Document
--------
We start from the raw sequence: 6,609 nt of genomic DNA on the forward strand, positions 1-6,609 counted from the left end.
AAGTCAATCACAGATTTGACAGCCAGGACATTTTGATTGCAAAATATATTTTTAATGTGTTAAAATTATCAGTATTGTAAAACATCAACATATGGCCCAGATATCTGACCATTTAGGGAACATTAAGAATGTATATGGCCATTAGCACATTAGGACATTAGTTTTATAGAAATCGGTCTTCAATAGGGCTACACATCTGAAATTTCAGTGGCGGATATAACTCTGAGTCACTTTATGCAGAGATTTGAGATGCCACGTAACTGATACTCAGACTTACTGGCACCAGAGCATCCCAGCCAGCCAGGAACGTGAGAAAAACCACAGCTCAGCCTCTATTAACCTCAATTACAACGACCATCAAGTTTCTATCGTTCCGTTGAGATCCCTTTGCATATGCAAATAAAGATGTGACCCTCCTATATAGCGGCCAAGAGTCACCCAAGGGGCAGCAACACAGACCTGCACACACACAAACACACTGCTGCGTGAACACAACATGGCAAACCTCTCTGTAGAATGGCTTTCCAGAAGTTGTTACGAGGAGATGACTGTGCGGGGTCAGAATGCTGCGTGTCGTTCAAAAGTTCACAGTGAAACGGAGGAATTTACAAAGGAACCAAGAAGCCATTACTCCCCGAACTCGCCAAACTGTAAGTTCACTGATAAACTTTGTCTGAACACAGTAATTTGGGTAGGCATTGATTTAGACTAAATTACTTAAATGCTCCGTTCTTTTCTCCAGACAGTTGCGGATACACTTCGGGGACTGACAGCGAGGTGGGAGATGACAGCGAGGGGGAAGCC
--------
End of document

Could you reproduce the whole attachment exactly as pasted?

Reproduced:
We start from the raw sequence: 6,609 nt of genomic DNA on the forward strand, positions 1-6,609 counted from the left end.
AAGTCAATCACAGATTTGACAGCCAGGACATTTTGATTGCAAAATATATTTTTAATGTGTTAAAATTATCAGTATTGTAAAACATCAACATATGGCCCAGATATCTGACCATTTAGGGAACATTAAGAATGTATATGGCCATTAGCACATTAGGACATTAGTTTTATAGAAATCGGTCTTCAATAGGGCTACACATCTGAAATTTCAGTGGCGGATATAACTCTGAGTCACTTTATGCAGAGATTTGAGATGCCACGTAACTGATACTCAGACTTACTGGCACCAGAGCATCCCAGCCAGCCAGGAACGTGAGAAAAACCACAGCTCAGCCTCTATTAACCTCAATTACAACGACCATCAAGTTTCTATCGTTCCGTTGAGATCCCTTTGCATATGCAAATAAAGATGTGACCCTCCTATATAGCGGCCAAGAGTCACCCAAGGGGCAGCAACACAGACCTGCACACACACAAACACACTGCTGCGTGAACACAACATGGCAAACCTCTCTGTAGAATGGCTTTCCAGAAGTTGTTACGAGGAGATGACTGTGCGGGGTCAGAATGCTGCGTGTCGTTCAAAAGTTCACAGTGAAACGGAGGAATTTACAAAGGAACCAAGAAGCCATTACTCCCCGAACTCGCCAAACTGTAAGTTCACTGATAAACTTTGTCTGAACACAGTAATTTGGGTAGGCATTGATTTAGACTAAATTACTTAAATGCTCCGTTCTTTTCTCCAGACAGTTGCGGATACACTTCGGGGACTGACAGCGAGGTGGGAGATGACAGCGAGGGGGAAGCC